3. Design Guidelines are expected to be established that will help shape future development opportunities and examine potential improvements for the public realm. 

Town's role 

The Town will take a leadership role in encouraging development by implementing a vision for Downtown Milton and supporting appropriate forms of redevelopment and investment in the downtown that are more attractive for developers.

This approach is consistent with the actions identified in Destiny Milton 3, specifically to develop a comprehensive policy and operational framework to support the revitalization and sustainability of the Downtown as a focal point for the community.


Market analysis

A market analysis of Milton's downtown was completed to determine the types of growth that can be accommodated. It provides key market information regarding vacancy rates, turnover rates and a suitable range of uses to create a sustainably and vibrant downtown.

The market analysis identified realistic opportunities for downtown redevelopment and revitalization, and suggested how the Town can bring these opportunities to fruition through policy changes, partnerships and redevelopment of Town-owned lands.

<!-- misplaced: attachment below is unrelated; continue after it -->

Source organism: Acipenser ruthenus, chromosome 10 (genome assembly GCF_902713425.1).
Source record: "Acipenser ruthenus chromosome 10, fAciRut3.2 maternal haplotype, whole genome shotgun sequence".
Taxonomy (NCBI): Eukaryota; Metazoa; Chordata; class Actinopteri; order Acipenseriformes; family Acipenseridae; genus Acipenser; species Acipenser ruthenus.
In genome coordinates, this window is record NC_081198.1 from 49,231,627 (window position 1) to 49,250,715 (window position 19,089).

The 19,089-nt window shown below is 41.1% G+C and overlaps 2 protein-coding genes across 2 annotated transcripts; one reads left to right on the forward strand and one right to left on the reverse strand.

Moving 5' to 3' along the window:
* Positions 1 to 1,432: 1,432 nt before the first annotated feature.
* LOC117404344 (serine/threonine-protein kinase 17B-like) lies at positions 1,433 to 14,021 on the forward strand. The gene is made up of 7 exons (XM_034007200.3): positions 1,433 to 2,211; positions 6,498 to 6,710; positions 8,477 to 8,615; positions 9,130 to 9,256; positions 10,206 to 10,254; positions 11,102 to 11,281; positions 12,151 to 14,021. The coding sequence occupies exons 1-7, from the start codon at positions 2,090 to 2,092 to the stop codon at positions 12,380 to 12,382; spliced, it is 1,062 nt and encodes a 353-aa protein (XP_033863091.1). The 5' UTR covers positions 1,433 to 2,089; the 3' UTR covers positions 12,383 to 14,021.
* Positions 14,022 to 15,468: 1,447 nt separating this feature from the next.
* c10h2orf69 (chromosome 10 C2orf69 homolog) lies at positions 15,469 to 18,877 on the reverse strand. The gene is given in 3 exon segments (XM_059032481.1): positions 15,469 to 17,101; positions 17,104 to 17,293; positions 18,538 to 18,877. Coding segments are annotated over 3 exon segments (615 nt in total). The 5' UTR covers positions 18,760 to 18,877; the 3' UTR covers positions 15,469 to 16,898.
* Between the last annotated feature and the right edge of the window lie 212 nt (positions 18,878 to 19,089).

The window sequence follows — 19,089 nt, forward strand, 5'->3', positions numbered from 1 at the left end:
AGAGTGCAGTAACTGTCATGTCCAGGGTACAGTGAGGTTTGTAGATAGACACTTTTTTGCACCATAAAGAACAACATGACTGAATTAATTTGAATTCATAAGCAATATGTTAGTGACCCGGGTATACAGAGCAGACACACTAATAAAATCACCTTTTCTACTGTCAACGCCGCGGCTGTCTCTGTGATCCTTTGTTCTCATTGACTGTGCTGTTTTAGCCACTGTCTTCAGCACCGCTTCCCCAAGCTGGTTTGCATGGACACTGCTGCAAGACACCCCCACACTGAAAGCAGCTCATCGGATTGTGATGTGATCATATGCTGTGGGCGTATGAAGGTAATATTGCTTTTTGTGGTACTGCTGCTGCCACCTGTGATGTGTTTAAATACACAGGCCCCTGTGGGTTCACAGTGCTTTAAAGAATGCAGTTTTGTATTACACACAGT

Milton has experienced significant growth pressures as a result of provincial planning policy directions, such as the "Places to Grow" and the Provincial Policy Statement, which require intensification. The study needed to:

  • Identify how much intensification can be feasibly accommodated within the Downtown.
  • The compatibility of any intensification with the elements of the Downtown which are historically important and valued by the community including specific landmarks and heritage buildings, the overall historic character and views to the Niagara Escarpment.


An important part of the study was to identify the properties having potential heritage interest, some of which contain designated heritage buildings.  

Due to their heritage attributes, these properties are valued and should be regarded as assets to be protected as the downtown evolves.  As such, at least on a preliminary basis, these lands were not identified for redevelopment.